The 108th Aldergrove Fair kicks off this weekend, with a host of things for the family to do and see Friday and Saturday night.
Starting at Aldergrove Community Secondary on at July 17 at 7 p.m. the 11th annual Show ‘N’ Shine will see classic cars cruise through neighbourhoods, adhering to COVID-19 safety regulations whilst spreading community cheer.
The procession will head west down 29th Avenue, east along 32 Avenue to Station Road, south to 28 Avenue, west to 272 Street, and back to the school.
Then, on Saturday at 5 p.m. the fair’s opening ceremonies, award endowments, and scheduled entertainment can be streamed virtually on its website.
There, fair president Robin McIntosh and Mike Robinson will guide viewers through what’s been happening in Langley’s agricultural sector this summer.
“It will be both educational and entertaining,” said Karen Long, the fair’s executive director.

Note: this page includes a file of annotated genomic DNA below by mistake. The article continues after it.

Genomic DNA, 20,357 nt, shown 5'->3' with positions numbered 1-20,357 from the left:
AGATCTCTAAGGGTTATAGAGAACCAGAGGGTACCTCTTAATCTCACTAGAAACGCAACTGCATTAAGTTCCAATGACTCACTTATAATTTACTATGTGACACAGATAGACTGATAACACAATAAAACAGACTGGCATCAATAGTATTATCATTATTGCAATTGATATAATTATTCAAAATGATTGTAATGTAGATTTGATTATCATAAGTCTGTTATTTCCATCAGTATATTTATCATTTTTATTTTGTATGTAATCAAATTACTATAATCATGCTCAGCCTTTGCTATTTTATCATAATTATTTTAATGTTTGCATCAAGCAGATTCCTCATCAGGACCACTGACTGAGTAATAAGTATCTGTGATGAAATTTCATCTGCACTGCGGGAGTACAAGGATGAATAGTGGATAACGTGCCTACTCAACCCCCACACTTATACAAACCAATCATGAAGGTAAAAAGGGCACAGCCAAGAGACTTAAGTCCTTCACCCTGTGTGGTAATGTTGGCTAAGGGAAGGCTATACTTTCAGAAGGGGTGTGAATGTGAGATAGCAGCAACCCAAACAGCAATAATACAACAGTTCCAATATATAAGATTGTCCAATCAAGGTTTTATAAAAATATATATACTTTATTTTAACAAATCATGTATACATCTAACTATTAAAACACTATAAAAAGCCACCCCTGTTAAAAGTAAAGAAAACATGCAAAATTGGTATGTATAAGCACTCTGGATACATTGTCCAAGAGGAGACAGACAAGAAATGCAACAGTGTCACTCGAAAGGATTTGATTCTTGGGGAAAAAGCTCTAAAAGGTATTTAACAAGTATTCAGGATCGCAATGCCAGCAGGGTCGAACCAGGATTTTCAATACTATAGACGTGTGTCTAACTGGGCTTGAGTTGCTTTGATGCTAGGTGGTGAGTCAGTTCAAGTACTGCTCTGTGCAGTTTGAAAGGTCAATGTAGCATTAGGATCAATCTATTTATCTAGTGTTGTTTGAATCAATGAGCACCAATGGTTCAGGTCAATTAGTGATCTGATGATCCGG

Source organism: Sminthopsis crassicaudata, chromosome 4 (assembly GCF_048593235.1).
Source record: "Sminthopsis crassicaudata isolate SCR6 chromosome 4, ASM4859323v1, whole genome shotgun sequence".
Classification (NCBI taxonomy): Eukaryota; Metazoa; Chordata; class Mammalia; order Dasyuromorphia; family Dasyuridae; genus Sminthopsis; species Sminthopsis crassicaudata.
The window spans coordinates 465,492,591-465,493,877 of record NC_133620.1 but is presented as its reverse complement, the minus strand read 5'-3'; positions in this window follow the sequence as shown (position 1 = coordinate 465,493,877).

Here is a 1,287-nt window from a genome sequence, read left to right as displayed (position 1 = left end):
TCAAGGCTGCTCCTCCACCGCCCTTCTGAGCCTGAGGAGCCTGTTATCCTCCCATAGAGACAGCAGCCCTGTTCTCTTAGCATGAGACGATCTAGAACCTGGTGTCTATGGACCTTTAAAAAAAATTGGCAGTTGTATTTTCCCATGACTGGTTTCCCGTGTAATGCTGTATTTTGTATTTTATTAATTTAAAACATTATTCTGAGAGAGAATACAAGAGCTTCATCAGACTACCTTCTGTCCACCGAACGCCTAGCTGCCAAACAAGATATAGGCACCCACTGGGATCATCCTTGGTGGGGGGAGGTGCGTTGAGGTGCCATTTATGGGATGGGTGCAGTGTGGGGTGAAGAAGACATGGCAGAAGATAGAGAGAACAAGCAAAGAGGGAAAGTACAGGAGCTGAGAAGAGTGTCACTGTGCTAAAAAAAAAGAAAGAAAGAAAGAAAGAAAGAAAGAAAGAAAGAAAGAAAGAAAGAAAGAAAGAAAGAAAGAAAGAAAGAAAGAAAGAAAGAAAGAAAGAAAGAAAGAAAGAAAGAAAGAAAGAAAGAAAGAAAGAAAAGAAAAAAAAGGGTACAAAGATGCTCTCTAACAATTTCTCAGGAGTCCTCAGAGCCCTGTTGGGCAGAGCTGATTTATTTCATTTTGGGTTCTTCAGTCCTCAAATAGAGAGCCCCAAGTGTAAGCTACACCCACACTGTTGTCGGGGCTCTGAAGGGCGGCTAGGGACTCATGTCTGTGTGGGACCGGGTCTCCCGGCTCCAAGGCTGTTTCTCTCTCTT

The virtual fair will run live until 9 p.m. Saturday, with local bands taking the virtual stage and groups such as Eagle Acres Dairy Farm and the BC Farm Museum offering video tours online.
This year’s theme, “Be Kind, Have Fun, Be Safe,” is celebrating one of the oldest farm communities of the Fraser Valley similar to Aldergrove’s first fair, in 1912 – when horse, poultry, dairy, produce, and needlecraft projects were entered by local residents.
The same sort of handiwork will be considered this year with more than a dozen Langley 4-H club members submitting farm livestock and goods in competition categories.
People will be able to click on and vote for their favourite entries online in contests including: photography, baking, canning, cookbooks, educational displays, and gardening.
Fair on a ‘shoestring budget’ for 2020
The pandemic has stunted much of the usual funding, including sponsors and grants typically acquired, to put on an event of its size, explained Long.
So along with going virtual to ensure fairgoers are social distancing, organizers are selling pre-ordered fair merchandise to help offset the costs of this year’s event.
“We are on a shoestring budget to keep the fair alive this year,” Long told the Aldergrove Star.
Souvenirs on sale include door-opening keychains to help prevent hands from touching surfaces, and fair T-shirts and face masks designed by Aldergrove resident Tami Quiring.